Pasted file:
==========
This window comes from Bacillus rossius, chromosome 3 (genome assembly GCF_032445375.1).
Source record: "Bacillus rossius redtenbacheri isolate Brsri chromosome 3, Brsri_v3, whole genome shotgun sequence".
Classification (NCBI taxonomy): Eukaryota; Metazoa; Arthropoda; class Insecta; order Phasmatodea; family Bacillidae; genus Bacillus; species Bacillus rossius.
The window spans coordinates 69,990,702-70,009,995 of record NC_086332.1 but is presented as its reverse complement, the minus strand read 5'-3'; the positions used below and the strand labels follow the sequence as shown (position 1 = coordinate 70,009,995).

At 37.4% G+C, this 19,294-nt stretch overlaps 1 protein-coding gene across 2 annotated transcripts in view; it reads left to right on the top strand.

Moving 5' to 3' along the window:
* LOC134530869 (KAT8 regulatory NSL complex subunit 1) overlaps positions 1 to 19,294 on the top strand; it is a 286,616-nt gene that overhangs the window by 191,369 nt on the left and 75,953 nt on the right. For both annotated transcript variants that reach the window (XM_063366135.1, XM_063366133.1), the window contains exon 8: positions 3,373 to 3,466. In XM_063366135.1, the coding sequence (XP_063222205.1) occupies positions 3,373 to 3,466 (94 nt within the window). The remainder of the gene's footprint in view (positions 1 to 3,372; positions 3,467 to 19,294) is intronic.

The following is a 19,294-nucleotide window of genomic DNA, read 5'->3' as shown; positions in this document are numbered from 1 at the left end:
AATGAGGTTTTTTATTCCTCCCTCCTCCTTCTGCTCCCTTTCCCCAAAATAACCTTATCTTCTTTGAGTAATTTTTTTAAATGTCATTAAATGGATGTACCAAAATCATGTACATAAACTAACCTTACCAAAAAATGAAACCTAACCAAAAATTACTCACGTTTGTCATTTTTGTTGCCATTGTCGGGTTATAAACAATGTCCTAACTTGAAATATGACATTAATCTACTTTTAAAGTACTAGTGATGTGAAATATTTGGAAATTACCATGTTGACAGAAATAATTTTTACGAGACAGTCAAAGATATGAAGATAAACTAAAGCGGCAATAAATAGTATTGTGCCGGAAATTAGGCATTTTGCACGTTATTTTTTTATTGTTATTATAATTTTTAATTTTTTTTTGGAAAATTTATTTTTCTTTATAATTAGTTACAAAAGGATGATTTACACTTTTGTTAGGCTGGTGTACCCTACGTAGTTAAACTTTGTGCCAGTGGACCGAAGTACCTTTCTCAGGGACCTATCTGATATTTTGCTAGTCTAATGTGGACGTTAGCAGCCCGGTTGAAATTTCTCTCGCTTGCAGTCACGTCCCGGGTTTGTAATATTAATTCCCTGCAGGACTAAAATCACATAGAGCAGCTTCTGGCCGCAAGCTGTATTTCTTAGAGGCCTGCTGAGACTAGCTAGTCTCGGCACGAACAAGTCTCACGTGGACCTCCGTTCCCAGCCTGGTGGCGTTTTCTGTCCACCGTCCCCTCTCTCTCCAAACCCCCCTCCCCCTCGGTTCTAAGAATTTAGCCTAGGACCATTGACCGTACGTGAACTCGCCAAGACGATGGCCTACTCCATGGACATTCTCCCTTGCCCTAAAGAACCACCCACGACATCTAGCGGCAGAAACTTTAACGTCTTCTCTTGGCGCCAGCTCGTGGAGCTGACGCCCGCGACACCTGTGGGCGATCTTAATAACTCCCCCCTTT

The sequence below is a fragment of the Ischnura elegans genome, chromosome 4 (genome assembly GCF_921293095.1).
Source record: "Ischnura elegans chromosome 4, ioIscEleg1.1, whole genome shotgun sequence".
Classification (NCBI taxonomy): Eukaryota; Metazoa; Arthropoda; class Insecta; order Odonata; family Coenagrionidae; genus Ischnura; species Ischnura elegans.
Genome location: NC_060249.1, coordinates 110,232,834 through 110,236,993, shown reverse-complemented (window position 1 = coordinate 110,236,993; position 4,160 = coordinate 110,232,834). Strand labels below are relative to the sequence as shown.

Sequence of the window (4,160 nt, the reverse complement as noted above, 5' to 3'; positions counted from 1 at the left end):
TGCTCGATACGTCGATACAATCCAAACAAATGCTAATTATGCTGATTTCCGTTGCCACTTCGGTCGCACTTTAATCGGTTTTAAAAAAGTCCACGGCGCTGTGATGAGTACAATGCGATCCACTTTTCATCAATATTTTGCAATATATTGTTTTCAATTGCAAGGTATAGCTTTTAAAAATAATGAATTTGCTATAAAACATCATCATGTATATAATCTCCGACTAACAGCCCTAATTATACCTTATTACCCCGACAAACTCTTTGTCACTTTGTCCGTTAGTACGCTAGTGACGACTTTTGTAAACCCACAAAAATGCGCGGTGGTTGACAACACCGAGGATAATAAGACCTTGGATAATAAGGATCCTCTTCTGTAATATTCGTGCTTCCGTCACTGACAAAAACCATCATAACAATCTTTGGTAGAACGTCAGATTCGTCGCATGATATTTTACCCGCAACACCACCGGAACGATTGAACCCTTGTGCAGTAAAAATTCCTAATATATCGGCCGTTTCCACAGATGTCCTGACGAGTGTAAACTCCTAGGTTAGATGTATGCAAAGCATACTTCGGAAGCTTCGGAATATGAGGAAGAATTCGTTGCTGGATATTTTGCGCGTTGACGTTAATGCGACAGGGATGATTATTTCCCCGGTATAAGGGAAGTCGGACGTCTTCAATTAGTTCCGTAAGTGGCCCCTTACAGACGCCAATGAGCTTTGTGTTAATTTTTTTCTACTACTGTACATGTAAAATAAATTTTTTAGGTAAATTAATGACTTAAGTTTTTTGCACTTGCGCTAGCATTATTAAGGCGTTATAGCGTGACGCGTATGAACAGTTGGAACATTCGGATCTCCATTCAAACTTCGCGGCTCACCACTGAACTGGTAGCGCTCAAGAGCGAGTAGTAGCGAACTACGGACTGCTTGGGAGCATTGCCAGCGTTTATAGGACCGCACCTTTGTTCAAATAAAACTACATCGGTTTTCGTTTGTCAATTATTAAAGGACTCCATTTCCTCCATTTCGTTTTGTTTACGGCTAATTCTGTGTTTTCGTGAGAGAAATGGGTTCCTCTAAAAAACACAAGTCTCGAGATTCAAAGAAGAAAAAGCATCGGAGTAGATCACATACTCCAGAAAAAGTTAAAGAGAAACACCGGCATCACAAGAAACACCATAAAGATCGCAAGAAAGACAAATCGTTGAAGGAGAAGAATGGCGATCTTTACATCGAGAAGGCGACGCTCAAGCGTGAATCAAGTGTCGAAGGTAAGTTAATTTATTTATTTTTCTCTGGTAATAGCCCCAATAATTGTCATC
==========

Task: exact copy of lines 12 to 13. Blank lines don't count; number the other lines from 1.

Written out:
Classification (NCBI taxonomy): Eukaryota; Metazoa; Arthropoda; class Insecta; order Odonata; family Coenagrionidae; genus Ischnura; species Ischnura elegans.
Genome location: NC_060249.1, coordinates 110,232,834 through 110,236,993, shown reverse-complemented (window position 1 = coordinate 110,236,993; position 4,160 = coordinate 110,232,834). Strand labels below are relative to the sequence as shown.